You are at the nursery buying a tree and see a beautiful giant tree in a 36-inch box, but the price is high. Next to this tree, is one in a 15-gallon container. Which one will you pick? I hope you pick the smaller one.
In this age of instant gratification, we want our landscapes to reach full size next week. To this end, we buy the largest trees, but is there really an advantage in selecting large trees over smaller ones? By small, I am referring to trees in 15 gallon or less containers. They save money, backaches hauling, heavy lifting and digging larger holes.
Small trees are energetic and grow fast after planting. Note the study by the University of Arizona that verifies small trees outgrow 24- or 36-inch boxed trees. The little trees were about five feet tall.
Seven years later, the differences were amazing. From those small ash, mesquite, acacia and desert willows grew trees with width and height of 20 to 30 feet and trunks a foot across. It also was necessary to prune some to control the size. In fact, the small trees surpassed the large ones in five years.
So is the higher cost of a larger tree really worth it?
Caliche problems become another advantage for selecting small trees. It really becomes grueling work digging out caliche for bigger trees.
However, if there is some soil over caliche, plant above it. Here’s how:
Remove the plant from the container and place at the desired location. Cover the root ball by mounding soil around it and gradually tapering soil away to blend with the natural grade. I call this “mounding.” When done right, the mound becomes unnoticed. Research finds most roots are in the top foot of soil, so those roots will anchor the plant into that topsoil. Place emitters over the mound to keep the tree moist and it will take off.
So next time you shop for trees, purchase the small fries. In a short time, the little trees will be what you expected.
Also, select trees with limbs originating on the lower two-thirds of the trunk. They increase trunk size for faster overall growth. Remove the lower limbs as the tree develops.
Select trees with lower trunks that are thicker than the upper trunk, which is a good indication of strength.
After planting, cover the area under the tree with organic mulch such as forest mulch, compost or pine straw. Spread mulch at least three inches deep over the soil surface, out beyond the tree’s dripline. Keep mulch away from the trunk. As the tree grows, expand the mulch blanket beyond the tree’s dripline. Remember, tree roots grow about three feet in length yearly.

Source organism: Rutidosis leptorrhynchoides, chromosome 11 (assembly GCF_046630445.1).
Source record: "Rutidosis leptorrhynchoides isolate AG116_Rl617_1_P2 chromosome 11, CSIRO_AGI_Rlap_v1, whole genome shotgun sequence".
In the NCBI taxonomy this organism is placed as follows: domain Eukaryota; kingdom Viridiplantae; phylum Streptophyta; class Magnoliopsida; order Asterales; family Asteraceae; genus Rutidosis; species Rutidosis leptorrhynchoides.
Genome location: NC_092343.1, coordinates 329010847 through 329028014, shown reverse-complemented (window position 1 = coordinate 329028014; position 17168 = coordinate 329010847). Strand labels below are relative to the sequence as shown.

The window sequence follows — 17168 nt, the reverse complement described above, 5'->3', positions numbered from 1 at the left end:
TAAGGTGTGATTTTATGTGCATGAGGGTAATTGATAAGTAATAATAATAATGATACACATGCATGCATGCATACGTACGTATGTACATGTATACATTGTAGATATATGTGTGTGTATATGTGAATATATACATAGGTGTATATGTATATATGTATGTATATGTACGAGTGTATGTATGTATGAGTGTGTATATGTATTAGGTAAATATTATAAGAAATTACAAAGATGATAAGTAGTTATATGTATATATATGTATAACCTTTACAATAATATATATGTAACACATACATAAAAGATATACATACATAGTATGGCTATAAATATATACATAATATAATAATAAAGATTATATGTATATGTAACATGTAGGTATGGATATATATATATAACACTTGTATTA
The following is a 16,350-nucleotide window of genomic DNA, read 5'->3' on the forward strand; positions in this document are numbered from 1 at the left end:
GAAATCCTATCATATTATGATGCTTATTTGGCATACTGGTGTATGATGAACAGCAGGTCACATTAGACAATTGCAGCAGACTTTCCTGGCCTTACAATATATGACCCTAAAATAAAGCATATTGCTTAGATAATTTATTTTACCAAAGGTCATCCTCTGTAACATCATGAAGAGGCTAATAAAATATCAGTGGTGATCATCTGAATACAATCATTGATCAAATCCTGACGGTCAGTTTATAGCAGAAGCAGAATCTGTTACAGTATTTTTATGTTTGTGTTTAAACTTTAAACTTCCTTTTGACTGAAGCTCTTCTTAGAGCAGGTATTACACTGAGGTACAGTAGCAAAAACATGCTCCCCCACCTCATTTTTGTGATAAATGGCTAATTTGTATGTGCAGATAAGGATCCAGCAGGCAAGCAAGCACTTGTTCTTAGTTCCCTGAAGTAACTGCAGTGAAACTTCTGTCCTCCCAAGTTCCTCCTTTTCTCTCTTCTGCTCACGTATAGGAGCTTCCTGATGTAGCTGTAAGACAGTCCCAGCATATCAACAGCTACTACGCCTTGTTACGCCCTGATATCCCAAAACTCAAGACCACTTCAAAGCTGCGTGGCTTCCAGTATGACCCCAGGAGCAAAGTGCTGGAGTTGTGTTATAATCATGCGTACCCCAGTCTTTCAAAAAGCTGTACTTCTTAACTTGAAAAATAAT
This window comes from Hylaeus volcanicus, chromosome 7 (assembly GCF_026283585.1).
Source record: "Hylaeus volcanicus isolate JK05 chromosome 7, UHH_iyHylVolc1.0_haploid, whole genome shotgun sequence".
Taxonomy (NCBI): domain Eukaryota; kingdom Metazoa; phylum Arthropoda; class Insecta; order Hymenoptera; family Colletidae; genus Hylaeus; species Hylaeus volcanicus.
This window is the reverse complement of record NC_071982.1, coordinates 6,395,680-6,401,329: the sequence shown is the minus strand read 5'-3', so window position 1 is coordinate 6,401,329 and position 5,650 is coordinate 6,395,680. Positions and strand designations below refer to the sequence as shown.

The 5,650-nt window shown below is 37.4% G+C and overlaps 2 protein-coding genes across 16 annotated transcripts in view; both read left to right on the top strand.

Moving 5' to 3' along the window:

Thanksgiving week is the perfect time to fertilize your lawn. I am not advocating this for trees and shrubs. Wait until spring to feed them.
We overlook late fall feeding, but it is the most important feeding of the year. Fall feeding becomes an investment, because you won’t have to feed it next spring.
Fall feeding increases root growth to store nutrients for next spring. These nutrients gradually increase growth next spring, so you will not have to mow often, which is the case if you spring feed.
Your turf stays greener during winter and thickens, making it harder for weeds to establish.
Timing is crucial. As temperatures cool, grasses stop growing and that is usually around Thanksgiving. As a side note, why does your gardener mow your lawn all winter? You can get by with monthly mowings.
Apply a fertilizer high in nitrogen and potassium. Purchase a slow-release fertilizer such as sulfur-coated urea that releases nutrients through the winter.
Potassium does some amazing things for turf: It improves cold tolerance, keeps grass greener, perks up the overall health of turf and encourages Bermuda lawns to green up earlier in spring. You’ll find potassium in all high-quality fertilizer.
FLOWER SHOW WINNERS
Here are the winners of the Nevada Garden Clubs fall flower show: Horticulture excellence went to Linnea Domz; design excellence was won by Anna Williams. Domz and Williams shared the Designer’s Choice award. Awards of merit went to Barbara Rose for cut flowers; JoAnne Richard for roses; Jeri Lee for vegetables and nuts; Pete Duncombe for cactus and succulents; and Steve Hinkson for container grown plants. Other awards went to Judy Stebbins, petite; Steve Hinkson, appreciation; and Jean Engelmann for education and the arboreal award.
Linn Mills writes a gardening column each Sunday. You can reach him at email@example.com or call him at 822-7754.